If you haven't heart of ROBLOX, you're not alone. Most of the users on the "clunky" gaming platform are 8 to 14, and its developers aren't much older, according to the startup.
"I think the reason these clunky games are really interesting is that the next generation of games is based on how these things work," David Baszucki, chief executive of ROBLOX, told Press:Here. "We don't want kids to play more video games. We want them to make their own games," he said.
ROBLOX operates on a "freemium" model where money comes from in-app purchases, such as gear for one's game character. Users can use ROBLOX tools to create games, although there are content restrictions and graphic violence can't really occur. "We don't have guts flying out," Baszucki said. "We have characters that kind of ragdoll apart."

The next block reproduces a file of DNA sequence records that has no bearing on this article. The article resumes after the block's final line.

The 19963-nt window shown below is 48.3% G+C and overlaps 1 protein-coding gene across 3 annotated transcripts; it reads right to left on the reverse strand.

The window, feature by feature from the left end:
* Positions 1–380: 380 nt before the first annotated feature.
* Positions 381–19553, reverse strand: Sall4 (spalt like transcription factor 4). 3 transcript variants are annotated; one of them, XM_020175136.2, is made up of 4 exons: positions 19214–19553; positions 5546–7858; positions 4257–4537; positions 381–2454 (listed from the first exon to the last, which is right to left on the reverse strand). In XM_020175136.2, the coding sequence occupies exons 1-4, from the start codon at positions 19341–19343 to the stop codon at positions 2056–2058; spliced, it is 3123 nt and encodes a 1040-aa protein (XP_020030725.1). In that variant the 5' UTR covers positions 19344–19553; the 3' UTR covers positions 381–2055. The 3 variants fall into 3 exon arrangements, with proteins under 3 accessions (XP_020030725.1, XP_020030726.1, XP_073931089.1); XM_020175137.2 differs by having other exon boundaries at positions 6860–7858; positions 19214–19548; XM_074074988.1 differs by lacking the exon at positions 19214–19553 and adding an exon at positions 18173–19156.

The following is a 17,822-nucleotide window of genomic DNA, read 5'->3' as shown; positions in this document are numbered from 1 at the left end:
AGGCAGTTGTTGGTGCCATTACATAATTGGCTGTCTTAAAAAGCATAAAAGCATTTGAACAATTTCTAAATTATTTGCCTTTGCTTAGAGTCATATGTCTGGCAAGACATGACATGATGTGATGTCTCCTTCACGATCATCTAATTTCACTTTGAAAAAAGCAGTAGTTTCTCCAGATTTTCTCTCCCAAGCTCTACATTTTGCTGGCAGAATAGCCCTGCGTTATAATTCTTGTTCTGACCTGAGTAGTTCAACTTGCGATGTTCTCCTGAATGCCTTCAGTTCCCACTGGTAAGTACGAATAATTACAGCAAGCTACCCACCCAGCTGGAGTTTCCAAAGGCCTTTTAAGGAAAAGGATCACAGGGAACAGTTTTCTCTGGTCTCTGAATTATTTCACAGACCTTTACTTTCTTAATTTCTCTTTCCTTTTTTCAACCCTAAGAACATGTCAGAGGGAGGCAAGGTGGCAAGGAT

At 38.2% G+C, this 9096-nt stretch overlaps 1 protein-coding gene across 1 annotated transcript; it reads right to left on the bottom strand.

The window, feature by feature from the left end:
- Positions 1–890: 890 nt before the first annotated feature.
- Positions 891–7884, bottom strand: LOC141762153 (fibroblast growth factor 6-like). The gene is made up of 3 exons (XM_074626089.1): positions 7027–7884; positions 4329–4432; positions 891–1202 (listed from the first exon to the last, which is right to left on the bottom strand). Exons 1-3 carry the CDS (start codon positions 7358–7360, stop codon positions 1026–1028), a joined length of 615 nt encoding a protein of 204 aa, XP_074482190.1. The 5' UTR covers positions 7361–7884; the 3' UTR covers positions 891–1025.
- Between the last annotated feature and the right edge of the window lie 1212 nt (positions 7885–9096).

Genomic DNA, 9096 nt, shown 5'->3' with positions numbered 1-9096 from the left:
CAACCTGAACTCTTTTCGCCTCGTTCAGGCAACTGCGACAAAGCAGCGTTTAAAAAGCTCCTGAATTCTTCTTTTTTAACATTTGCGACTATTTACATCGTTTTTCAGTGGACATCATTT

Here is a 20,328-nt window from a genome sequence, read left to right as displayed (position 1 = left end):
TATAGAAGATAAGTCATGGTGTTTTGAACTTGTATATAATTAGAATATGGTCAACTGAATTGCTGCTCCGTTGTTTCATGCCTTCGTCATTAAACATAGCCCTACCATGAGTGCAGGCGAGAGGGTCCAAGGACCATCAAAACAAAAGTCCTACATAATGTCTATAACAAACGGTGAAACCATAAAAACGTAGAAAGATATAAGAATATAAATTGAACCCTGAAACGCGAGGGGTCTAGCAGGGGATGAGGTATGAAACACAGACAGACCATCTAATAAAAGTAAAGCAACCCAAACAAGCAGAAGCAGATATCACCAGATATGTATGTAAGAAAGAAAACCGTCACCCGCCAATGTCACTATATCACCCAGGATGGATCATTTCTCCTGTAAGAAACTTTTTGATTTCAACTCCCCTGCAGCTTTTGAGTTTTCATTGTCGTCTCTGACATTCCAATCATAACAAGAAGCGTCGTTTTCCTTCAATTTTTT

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ROBLOX also polices its content vigilantly, Baszucki said. "There's a lot of types of content that we won’t allow up onto our platform because it's just too dangerous (and not age-appropriate)," he said.
The reality is that ROBLOX games also tend not be very violent. "We have people making games that simulate working at a pizza parlor and we have 50 million plays of that game," he said.